Decolonizing Reading Club: White Supremacy Culture – Still Here


In January 2021, LWF and the Lake Winnipeg Indigenous Collective (LWIC) collaboratively created a reading club to grow our teams’ understanding of Indigenous perspectives and experiences, truth and reconciliation, treaty obligations, and the history and legacy of colonization. Though group discussions on shared readings, this reading club genuinely created a safe and brave space for personal and professional learning and reflection that hadn’t been possible in other workshops and trainings.

White Supremacy Culture – Still Here 

by Tema Okun

Artwork by Tema Okun, as shared on (divorcing) White Supremacy Culture

Our book club recently read and discussed the article White Supremacy Culture – Still Here, written by Tema Okun with contributions from many of her colleagues. This document is an update and expansion of her original 1999 article White Supremacy Culture.

The article describes white supremacy culture as a project of social conditioning that leads us to blindly accept and contribute to colonization, oppression and capitalism. The article also highlights for us the characteristics of white supremacy culture and how these characteristics might show up in our workplaces, organizations and other social settings. Okun then provides antidotes to these characteristics, giving us some tools and thoughts to help break us out of this mindset and consider other alternatives. A couple of characteristics that really resonated with me were perfectionism and fear of open conflict, which I realize are two characteristics that I have internalized my whole life.

As a Black woman of mixed origin, this article really opened my eyes and showed me that I am a product of white supremacy culture. While I thought I was breaking racial stereotypes by being a well-mannered, well-spoken, well-dressed and well-educated Black woman, I was really just participating and being complicit in white supremacy culture. As naive as this might have been, I thought that by conforming to this societal standard of success, I as a Black person would be seen as equal. Even after hearing discussions about racism as a systemic issue, I still subconsciously was hopeful that if other Black people could just be well-spoken and polite, then there would be no reason for us to be subjected to racism.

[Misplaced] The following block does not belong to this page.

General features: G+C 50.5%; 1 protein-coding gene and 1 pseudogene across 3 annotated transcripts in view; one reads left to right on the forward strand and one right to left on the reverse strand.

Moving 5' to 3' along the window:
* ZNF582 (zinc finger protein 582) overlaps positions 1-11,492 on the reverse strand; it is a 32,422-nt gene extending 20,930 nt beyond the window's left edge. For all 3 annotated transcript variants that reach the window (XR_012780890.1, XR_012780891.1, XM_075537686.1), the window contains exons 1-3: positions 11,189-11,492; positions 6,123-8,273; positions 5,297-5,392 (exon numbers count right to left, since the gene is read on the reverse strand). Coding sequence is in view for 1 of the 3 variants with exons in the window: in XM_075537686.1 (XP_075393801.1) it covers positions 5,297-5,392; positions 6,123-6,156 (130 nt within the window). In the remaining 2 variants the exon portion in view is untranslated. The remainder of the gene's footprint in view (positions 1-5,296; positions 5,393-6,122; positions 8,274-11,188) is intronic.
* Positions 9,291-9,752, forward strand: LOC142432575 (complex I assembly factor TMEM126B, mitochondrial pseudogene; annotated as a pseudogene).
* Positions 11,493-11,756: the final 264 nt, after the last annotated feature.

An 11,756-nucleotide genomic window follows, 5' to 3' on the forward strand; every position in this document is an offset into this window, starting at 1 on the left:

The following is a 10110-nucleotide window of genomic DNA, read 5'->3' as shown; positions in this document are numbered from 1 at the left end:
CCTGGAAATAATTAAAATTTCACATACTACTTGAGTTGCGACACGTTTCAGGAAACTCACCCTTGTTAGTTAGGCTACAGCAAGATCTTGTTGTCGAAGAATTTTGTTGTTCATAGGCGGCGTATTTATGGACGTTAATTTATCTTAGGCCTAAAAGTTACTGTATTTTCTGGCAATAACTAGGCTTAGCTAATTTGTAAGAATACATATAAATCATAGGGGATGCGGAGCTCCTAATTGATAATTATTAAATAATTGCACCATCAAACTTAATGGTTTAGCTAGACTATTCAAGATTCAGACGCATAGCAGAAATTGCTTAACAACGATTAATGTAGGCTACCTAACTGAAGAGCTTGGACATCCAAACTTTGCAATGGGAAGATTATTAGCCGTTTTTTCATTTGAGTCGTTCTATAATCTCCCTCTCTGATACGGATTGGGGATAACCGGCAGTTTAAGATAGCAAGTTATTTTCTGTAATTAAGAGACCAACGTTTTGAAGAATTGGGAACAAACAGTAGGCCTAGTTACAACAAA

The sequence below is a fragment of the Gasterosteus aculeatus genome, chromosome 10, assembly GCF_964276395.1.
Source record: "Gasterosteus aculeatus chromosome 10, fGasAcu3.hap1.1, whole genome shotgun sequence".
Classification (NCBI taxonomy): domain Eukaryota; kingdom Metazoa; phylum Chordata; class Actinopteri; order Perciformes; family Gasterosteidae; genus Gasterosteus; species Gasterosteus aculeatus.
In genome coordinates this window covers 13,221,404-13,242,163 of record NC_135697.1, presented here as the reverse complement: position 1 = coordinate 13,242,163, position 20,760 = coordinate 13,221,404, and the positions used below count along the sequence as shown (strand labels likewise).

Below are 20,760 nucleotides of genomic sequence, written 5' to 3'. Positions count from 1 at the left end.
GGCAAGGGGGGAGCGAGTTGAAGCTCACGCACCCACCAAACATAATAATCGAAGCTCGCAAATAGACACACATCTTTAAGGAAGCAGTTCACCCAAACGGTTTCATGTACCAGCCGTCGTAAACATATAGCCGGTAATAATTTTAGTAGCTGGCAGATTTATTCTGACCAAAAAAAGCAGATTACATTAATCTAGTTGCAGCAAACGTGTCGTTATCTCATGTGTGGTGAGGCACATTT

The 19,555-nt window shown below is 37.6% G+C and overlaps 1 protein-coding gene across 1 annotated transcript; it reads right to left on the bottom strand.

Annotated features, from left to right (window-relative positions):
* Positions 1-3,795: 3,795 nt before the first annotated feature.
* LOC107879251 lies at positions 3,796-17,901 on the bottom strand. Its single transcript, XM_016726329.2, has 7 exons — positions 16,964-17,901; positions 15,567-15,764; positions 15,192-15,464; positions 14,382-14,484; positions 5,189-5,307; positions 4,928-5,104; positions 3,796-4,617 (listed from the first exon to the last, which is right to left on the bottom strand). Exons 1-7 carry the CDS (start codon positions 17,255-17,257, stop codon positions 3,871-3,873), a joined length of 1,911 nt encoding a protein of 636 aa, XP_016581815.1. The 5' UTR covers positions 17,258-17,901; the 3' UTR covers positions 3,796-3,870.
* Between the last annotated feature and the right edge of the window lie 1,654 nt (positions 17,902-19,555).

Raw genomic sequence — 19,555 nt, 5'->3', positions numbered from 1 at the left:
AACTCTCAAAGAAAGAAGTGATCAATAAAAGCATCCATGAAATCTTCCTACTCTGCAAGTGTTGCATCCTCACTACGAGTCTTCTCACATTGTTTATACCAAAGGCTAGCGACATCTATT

But that is no way to live and this way of thinking is heavily influenced by the characteristics of white supremacy culture. We should not have to be censored, agreeable versions of ourselves in order to be seen as equal. Yet this is what white supremacy culture aims to achieve, leading us to believe that by succumbing to these societal standards, we will eventually be seen as equal. In reality, conforming to these characteristics is a tool used to take power away from us and further perpetuate a culture of inequality.

While this realization was shocking, saddening and earth shattering to me, I am not angry or upset at myself for unknowingly participating in this oppressive culture. All I can do now is work to dismantle my biases and former ways of thinking. I am also working on being bold enough to question and challenge the social constructs that we are living in and to think outside the box about how our futures as Black men and women could be brighter. I think this quote from the article really encapsulates this:

“We are not victims; our history is both witness to and record of how many of us refuse(d) to cooperate, how many of us are brave and bold enough to vision a future we often do not live to see.” 

By: Claire Harvey, LWF Program Coordinator

Want to read more?

Staff reflections on other readings can be found on our Decolonizing Reading Club web page.

> explore our reading club